GARDEN ON AN ALIEN STAR SYSTEM
NEWS!! These poems have been published in a new book from Finishing Line Press. It is titled Garden On An Alien Star System. "Rose of Sorrows" is awarded Honorable Mention by the National League of American Pen Women. Many of the individual poems have already been published. This is a collection of intimate garden poetry, I feel. The poems are inspired by the odd mix of nature, nurture, and confusing desires and terrors that we humans seem to be barely aware of. Of course, many of these thoughts appear in my mind as I work with the wonder that is the soil, that is the garden. Watch this page for more poetry excerpts. Exactly how I edited one of these poems is outlined on the "Writing Tips" page. My photos are copyright. -Judith
ROSE OF SORROWS
Her thin arm beckoned from a threadworn coat of no distinct colour, while the soft rain fell as a blessing over all, blurring the torn and whole together into a gentle bath of tender hues tinged with a sort of silveriness whenever the sun briefly glowed. Her blue-veined hand offered every passerby the stump of a garish pink bouquet of rose buds: "Please, please buy a rose!" she called against the damp breeze. Thus was the Rose of Sorrows bought then hurried home to a warm bright room; there under the brilliant bulb an unforgiving truth was exposed both bitter and harsh. On inspection, each pink bud revealed itself as not a bud at all, but merely an old, almost withered flower. Someone, the sad rose seller or perhaps a pandering lover, had carefully coiled a fine wire tightly around attempting to shape it into a new rose; to prevent the bruised petals from falling to their natural end on the earth. Each of the flowers tested not really pink but were a crispy-edged brown that had been dyed the gaudiest pink, not out of bad taste but merely to better conceal the death of petals. O yes, the heavy odour had been a deliberate squirt of fulsome drugstore concoction. Great history of beauty, romance, even the extended exacting arts of horticulturists brought down to this pathetic masquerade! Expectations of youth and beauty end with senility and dust. The wonder is: who has the deepest pain, the seller, the buyer, or the rose? Destinies intermingle for those who consort within the World of the Rose.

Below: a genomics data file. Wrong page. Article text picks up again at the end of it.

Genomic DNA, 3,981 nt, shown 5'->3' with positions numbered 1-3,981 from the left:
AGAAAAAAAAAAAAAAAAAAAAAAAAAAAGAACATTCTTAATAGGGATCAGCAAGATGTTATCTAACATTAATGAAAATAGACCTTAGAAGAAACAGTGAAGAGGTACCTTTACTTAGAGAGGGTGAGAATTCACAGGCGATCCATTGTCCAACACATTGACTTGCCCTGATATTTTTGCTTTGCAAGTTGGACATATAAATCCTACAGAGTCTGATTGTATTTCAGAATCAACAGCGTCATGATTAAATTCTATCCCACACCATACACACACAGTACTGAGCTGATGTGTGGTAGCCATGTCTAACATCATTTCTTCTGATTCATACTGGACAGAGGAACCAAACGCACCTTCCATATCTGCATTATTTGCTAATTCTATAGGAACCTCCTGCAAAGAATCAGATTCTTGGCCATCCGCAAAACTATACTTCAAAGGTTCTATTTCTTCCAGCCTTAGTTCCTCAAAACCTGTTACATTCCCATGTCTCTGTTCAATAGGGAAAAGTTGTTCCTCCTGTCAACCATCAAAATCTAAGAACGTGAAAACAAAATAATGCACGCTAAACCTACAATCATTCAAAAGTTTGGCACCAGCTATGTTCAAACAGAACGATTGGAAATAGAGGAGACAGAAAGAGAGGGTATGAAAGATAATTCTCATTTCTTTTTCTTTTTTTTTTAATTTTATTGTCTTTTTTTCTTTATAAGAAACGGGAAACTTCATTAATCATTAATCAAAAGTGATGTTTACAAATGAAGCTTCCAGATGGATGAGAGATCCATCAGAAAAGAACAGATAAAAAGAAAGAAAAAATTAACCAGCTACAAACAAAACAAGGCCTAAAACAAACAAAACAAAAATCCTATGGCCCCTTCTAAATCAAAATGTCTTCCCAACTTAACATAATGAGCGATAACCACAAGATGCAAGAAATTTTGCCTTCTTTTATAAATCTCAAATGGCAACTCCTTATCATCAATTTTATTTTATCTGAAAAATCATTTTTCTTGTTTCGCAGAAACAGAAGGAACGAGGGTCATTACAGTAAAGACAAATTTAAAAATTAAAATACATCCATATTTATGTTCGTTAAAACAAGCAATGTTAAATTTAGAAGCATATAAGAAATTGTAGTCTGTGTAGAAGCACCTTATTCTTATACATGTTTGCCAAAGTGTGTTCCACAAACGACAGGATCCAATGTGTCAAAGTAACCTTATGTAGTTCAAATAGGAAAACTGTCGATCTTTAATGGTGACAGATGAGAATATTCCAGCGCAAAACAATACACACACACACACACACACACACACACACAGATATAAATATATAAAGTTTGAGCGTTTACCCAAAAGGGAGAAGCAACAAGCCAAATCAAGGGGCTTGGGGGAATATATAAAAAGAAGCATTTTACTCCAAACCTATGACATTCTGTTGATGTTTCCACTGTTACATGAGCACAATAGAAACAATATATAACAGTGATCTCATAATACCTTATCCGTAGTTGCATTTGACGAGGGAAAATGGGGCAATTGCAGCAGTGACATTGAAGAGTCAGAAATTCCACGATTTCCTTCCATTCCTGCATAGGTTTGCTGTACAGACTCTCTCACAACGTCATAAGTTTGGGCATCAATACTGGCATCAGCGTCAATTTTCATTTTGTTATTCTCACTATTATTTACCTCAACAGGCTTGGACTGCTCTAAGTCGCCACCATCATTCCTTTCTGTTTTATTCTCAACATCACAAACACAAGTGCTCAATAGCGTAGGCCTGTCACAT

©Copyright 2009-2020, by Judith Cody, all right reserved. Published in Judith's book, Garden On An Alien Star System. Awarded Honorable Mention from the National League of American Pen Women. Published in RiverSedge, and in Ginosko, Also published in Arabesques Review.
From another manuscript in progress:
THE OLD MAN AND THE MOON
La Luna glowers into the old man’s garden two hundred forty thousand
Miles beneath her immaculate white perfection
(Minutely pocked with astronaut’s footprints).
“O you silly, stupid man. You struggle, wiggle, flap your withered wings